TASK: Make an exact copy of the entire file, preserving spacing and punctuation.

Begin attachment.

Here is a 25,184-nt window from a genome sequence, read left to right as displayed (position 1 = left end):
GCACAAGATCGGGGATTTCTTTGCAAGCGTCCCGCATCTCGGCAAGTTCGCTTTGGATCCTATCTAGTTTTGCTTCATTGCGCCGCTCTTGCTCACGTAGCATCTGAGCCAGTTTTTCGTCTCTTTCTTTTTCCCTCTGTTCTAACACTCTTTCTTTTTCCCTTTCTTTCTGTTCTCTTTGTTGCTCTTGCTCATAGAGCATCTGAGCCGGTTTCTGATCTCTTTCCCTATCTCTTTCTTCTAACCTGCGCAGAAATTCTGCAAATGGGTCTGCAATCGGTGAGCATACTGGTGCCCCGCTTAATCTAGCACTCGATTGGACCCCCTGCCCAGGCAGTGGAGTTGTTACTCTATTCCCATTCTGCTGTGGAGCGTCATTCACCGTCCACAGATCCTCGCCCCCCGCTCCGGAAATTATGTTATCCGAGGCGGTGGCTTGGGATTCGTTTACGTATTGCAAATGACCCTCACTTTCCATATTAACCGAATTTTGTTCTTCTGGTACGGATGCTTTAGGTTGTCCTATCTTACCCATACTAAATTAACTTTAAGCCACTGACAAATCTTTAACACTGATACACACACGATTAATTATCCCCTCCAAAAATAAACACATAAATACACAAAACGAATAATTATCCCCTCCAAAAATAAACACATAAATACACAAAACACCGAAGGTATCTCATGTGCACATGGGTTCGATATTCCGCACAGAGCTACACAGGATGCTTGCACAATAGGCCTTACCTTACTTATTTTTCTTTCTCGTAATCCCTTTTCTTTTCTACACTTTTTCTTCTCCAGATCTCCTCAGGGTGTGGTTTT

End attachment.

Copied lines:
Here is a 25,184-nt window from a genome sequence, read left to right as displayed (position 1 = left end):
GCACAAGATCGGGGATTTCTTTGCAAGCGTCCCGCATCTCGGCAAGTTCGCTTTGGATCCTATCTAGTTTTGCTTCATTGCGCCGCTCTTGCTCACGTAGCATCTGAGCCAGTTTTTCGTCTCTTTCTTTTTCCCTCTGTTCTAACACTCTTTCTTTTTCCCTTTCTTTCTGTTCTCTTTGTTGCTCTTGCTCATAGAGCATCTGAGCCGGTTTCTGATCTCTTTCCCTATCTCTTTCTTCTAACCTGCGCAGAAATTCTGCAAATGGGTCTGCAATCGGTGAGCATACTGGTGCCCCGCTTAATCTAGCACTCGATTGGACCCCCTGCCCAGGCAGTGGAGTTGTTACTCTATTCCCATTCTGCTGTGGAGCGTCATTCACCGTCCACAGATCCTCGCCCCCCGCTCCGGAAATTATGTTATCCGAGGCGGTGGCTTGGGATTCGTTTACGTATTGCAAATGACCCTCACTTTCCATATTAACCGAATTTTGTTCTTCTGGTACGGATGCTTTAGGTTGTCCTATCTTACCCATACTAAATTAACTTTAAGCCACTGACAAATCTTTAACACTGATACACACACGATTAATTATCCCCTCCAAAAATAAACACATAAATACACAAAACGAATAATTATCCCCTCCAAAAATAAACACATAAATACACAAAACACCGAAGGTATCTCATGTGCACATGGGTTCGATATTCCGCACAGAGCTACACAGGATGCTTGCACAATAGGCCTTACCTTACTTATTTTTCTTTCTCGTAATCCCTTTTCTTTTCTACACTTTTTCTTCTCCAGATCTCCTCAGGGTGTGGTTTT